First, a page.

Diarrhoea in children

Symptoms and causes of diarrhoea in children

Diarrhoea is a very common problem in children younger than five. The definition of diarrhoea is three or more loose or liquid stools per day (or more frequent passage than normal).

The sudden onset of diarrhoea with or without vomiting in a previously healthy child is usually due to acute gastroenteritis. Acute gastroenteritis is an infection of the gut leading to an inflammation of the stomach and the intestines. It causes diarrhoea and may also cause symptoms such as vomiting, abdominal pain and fever. The symptoms normally lasts up to a week.

Diarrhoea as a side effect of antibiotic therapy is also common. Up to 40 % of children treated with broad spectrum antibiotics suffer from gastrointestinal side effects. Apart from diarrhoea symptoms include nausea, vomiting, bloating and stomach pain. Antibiotics disrupt the balance of our gut microbiome, and this imbalance can persist for a long time.

Dehydration – the main risk of acute gastroenteritis

The main risk of acute gastroenteritis in infants and children is dehydration. Dehydration means lack of fluids in the body and occurs when you loose more fluid than you take in. When the child has diarrhoea the intestine can not absorb water and salts in a proper way. Vomiting leads to additional loss of fluid. Infants and small children with diarrhoea may worsen quickly if they get dehydrated.

Pay attention to how your child feels and behaves. Passivity and apathy may be signs of dehydration as well as fewer wet nappies. Consult a doctor immediately if you suspect that your child is becoming dehydrated.

How to treat diarrhoea in children

To prevent dehydration you should encourage your child to continue his or her normal diet as far as possible and, in addition, be encouraged to drink extra fluids, preferably in small and frequent sips. Fruit juices or fizzy drinks should however be avoided, as they may worsen the diarrhoea. If your child is up to six months old and is breast or bottle-fed, you may be advised to feed more often.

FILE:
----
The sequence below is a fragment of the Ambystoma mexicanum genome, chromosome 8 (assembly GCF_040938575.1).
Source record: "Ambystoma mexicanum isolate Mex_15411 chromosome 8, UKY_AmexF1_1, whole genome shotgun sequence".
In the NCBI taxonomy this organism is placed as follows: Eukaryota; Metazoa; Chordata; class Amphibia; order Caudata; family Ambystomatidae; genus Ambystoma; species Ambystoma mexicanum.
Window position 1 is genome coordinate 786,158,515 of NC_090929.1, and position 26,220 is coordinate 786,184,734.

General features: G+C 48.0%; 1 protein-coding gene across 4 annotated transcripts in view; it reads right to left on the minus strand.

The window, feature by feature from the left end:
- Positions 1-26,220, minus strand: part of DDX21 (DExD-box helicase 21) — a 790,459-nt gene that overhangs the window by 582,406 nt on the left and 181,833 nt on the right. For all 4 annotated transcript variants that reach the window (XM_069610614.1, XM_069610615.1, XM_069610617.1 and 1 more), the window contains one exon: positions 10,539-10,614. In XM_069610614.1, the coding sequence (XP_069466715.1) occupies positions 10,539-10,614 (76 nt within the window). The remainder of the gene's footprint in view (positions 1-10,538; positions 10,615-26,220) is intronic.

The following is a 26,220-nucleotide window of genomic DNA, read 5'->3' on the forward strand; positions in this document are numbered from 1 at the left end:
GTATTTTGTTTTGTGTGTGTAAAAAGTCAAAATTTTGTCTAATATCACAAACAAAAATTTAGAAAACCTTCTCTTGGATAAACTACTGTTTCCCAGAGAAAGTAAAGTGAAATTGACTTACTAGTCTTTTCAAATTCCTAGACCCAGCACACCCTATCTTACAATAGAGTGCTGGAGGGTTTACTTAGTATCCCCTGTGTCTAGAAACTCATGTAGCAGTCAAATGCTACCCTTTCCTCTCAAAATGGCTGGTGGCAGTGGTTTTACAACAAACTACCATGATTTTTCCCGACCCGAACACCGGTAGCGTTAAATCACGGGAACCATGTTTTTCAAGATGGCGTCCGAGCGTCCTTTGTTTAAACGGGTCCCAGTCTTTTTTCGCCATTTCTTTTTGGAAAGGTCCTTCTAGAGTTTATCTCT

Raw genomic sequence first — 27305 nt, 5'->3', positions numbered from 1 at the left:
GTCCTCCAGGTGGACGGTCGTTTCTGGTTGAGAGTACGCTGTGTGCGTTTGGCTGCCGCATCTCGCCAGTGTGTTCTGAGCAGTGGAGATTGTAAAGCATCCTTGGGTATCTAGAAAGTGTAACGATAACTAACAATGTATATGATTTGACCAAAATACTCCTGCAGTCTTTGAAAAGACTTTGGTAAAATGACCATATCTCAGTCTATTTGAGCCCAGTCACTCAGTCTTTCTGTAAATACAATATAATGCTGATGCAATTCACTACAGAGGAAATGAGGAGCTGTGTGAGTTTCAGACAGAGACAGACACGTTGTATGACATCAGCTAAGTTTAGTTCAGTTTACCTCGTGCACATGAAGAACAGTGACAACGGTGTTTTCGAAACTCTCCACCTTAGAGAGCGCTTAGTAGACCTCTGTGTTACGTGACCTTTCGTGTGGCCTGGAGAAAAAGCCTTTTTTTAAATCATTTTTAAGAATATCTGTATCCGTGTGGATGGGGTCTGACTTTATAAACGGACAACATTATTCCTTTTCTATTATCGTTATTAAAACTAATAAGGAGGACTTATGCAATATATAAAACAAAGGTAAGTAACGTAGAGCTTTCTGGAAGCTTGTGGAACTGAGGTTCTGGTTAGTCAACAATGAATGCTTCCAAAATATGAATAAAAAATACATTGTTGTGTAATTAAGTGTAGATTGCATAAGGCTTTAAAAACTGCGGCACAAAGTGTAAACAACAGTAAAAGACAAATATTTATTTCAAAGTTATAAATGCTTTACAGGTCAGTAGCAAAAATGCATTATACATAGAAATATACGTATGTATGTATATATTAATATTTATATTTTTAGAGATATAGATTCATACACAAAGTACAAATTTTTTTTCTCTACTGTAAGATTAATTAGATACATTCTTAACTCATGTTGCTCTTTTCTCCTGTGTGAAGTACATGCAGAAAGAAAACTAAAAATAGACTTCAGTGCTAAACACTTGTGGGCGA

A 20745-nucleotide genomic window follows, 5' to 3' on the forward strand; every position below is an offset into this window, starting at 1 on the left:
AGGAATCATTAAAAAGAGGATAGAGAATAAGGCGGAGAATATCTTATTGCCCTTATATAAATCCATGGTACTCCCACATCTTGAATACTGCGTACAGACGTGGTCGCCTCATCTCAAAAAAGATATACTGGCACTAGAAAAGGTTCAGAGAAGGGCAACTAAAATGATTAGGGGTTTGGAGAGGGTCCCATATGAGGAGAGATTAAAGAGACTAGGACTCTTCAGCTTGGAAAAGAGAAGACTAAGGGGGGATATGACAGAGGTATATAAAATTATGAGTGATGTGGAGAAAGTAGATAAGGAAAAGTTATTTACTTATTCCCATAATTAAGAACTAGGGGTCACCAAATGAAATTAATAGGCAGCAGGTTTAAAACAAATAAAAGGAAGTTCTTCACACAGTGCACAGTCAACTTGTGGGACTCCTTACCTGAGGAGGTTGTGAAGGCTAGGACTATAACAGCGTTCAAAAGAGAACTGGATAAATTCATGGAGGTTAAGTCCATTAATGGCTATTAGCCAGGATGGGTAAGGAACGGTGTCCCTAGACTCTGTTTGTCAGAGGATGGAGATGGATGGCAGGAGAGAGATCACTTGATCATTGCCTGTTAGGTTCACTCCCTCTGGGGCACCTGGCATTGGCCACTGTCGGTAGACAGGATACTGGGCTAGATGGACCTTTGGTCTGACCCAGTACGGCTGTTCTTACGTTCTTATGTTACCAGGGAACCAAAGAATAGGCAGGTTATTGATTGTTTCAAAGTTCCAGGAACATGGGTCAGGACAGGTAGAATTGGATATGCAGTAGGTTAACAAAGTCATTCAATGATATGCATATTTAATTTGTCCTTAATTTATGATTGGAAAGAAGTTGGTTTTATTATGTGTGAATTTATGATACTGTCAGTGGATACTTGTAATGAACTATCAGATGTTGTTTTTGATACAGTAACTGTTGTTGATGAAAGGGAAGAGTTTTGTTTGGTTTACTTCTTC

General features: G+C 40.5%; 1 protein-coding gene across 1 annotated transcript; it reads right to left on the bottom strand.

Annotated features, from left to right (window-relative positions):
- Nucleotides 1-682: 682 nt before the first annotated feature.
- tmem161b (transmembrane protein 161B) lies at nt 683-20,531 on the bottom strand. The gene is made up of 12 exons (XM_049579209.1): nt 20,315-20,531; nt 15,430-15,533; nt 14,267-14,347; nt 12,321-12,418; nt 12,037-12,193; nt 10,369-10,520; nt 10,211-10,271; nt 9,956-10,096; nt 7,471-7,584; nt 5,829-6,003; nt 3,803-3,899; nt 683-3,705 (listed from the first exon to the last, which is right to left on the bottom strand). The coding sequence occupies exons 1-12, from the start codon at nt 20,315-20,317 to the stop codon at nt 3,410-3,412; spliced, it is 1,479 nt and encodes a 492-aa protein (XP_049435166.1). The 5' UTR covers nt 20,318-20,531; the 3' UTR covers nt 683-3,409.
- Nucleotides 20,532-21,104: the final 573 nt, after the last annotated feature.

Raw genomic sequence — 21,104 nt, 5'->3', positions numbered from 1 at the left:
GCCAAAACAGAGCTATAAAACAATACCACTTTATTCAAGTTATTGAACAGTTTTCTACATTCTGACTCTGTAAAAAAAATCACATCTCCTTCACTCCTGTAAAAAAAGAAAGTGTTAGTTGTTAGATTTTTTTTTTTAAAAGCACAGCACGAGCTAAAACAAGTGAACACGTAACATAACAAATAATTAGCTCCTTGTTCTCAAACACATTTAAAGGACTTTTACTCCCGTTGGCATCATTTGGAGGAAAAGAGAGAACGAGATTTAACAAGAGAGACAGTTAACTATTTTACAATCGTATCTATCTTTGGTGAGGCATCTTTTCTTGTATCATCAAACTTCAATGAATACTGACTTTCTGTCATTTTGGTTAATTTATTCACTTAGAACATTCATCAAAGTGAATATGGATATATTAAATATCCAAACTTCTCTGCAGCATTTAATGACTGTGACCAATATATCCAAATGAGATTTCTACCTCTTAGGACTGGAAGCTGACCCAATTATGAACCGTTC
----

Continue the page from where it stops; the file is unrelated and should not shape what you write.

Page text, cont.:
Oral rehydration solution is regarded as the most important treatment for acute gastroenteritis. It provides a perfect balance of water, salts and sugar, which helps the body to better absorb the water. Clinical studies have shown that certain probiotics can help infants and children with acute gastroenteritis recover faster from diarrhoea and vomiting.

Give the oral rehydration solution often and in small portions, preferably by a teaspoon, to avoid vomiting. If the child still vomits, wait five to ten minutes before you try again. Switch to regular diet when the child’s appetite and thirst return and feed often and in small portions. As long as your child gets better, it is not dangerous to have loose stools for another few days. Nutrients will be absorbed by the intestines anyway. Antibiotics should not be given routinely, but in some cases an antibiotic or other treatments are necessary, depending on the cause of the infection. Always consult a doctor before taking any prescription drugs.